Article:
One hot topic that has recently gained a relatively large amount of attention over almost all areas of medicine is quality improvement. Hospitals have created dedicated senior-level positions to oversee it, interdisciplinary councils have been formed to research and address it, and employees are reminded daily, if not more often, of their role in implementing it in the form of various quality benchmarks they are held accountable for (such as reduction in the number patient falls, increases in the accuracy of the medical record, and identification of possible information gaps in the system).
As an active participant on my hospital’s quality improvement council, I see first-hand how tedious and arduous the process of identifying and affecting various quality initiatives can be. A truly thoughtful project requires the input of multiple stakeholders including administrators, physicians, nurses, technicians/technologists, receptionists, patients, and caregivers. I bring up the last groups specifically because the main goals of these projects and initiatives are to improve patient care and increase patient satisfaction. Unfortunately, too often, in an effort to complete a project, we make assumptions on behalf of patients and their families and forget to actually ask them their perspectives on the situation.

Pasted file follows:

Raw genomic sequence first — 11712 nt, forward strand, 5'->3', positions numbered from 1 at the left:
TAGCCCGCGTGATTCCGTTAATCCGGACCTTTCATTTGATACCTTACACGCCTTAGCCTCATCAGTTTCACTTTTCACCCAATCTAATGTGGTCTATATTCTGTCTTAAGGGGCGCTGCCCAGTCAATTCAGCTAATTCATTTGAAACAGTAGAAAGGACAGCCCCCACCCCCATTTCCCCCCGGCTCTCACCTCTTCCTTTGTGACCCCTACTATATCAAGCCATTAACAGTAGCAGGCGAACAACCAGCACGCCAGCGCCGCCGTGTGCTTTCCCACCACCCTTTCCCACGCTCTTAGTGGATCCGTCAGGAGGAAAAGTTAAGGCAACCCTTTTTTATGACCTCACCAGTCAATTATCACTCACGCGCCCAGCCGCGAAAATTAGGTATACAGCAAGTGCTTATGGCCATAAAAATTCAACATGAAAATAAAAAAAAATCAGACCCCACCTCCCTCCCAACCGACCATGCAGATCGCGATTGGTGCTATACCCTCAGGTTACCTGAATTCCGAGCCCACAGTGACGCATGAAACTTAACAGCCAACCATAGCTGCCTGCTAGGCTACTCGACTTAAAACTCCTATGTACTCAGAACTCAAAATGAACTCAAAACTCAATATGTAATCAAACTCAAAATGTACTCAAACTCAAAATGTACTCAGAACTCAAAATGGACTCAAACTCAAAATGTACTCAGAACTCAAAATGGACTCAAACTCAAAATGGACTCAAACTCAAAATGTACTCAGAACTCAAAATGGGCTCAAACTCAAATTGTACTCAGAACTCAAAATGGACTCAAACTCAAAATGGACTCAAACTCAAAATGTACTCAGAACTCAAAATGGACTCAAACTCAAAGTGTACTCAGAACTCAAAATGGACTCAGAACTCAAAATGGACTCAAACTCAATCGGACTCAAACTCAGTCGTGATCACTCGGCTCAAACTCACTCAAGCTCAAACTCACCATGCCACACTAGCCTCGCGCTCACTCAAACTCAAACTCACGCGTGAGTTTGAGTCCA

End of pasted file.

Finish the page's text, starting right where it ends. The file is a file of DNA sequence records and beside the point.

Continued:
So what does quality mean in the eyes of a patient? After a recent hospitalization following the birth of my second child, I was quickly reminded of how frightening it can be to be a patient (or in my case, the parent of a patient). Being from the health care field, I was privy to the various safety/quality practices in place to ensure proper name identification, medication administration, fall precautions, and the like.
From the perspective of the hospital, the system ran smoothly with various checks and balances being appropriately met. From my perspective, however, there were a number of missing pieces in my daughter’s care including unanswered questions, false assumptions, and “team-driven” decisions that didn’t involve my input. These issues all boiled down to one key flaw in the system: poor communication.
Through the experience, I realized that no matter how nice and attentive the nurses were or how thorough the doctors were being, there was a gap between what they valued as an organization and what I valued as a recipient of care. To each of the workers in the hospital, my child represented just another filled bed; another patient to see prior to morning rounds; another ordinary hospital illness.
When you are the patient, there is nothing ordinary about the experience, and the only thing that matters is getting better or knowing there is a plan you are okay with to get you better. I realized that quality for me meant staying informed and being a part of the conversation. Believing that my voice and opinion mattered made a difference in my level of satisfaction despite the success of any medical interventions. Needless to say, my idea of what quality is changed, and I intend to use this knowledge when planning quality initiatives for my hospital so that our patients can be better heard in the future.
Kerri Vincenti is a radiology resident. This article originally appeared in the American Resident Project.
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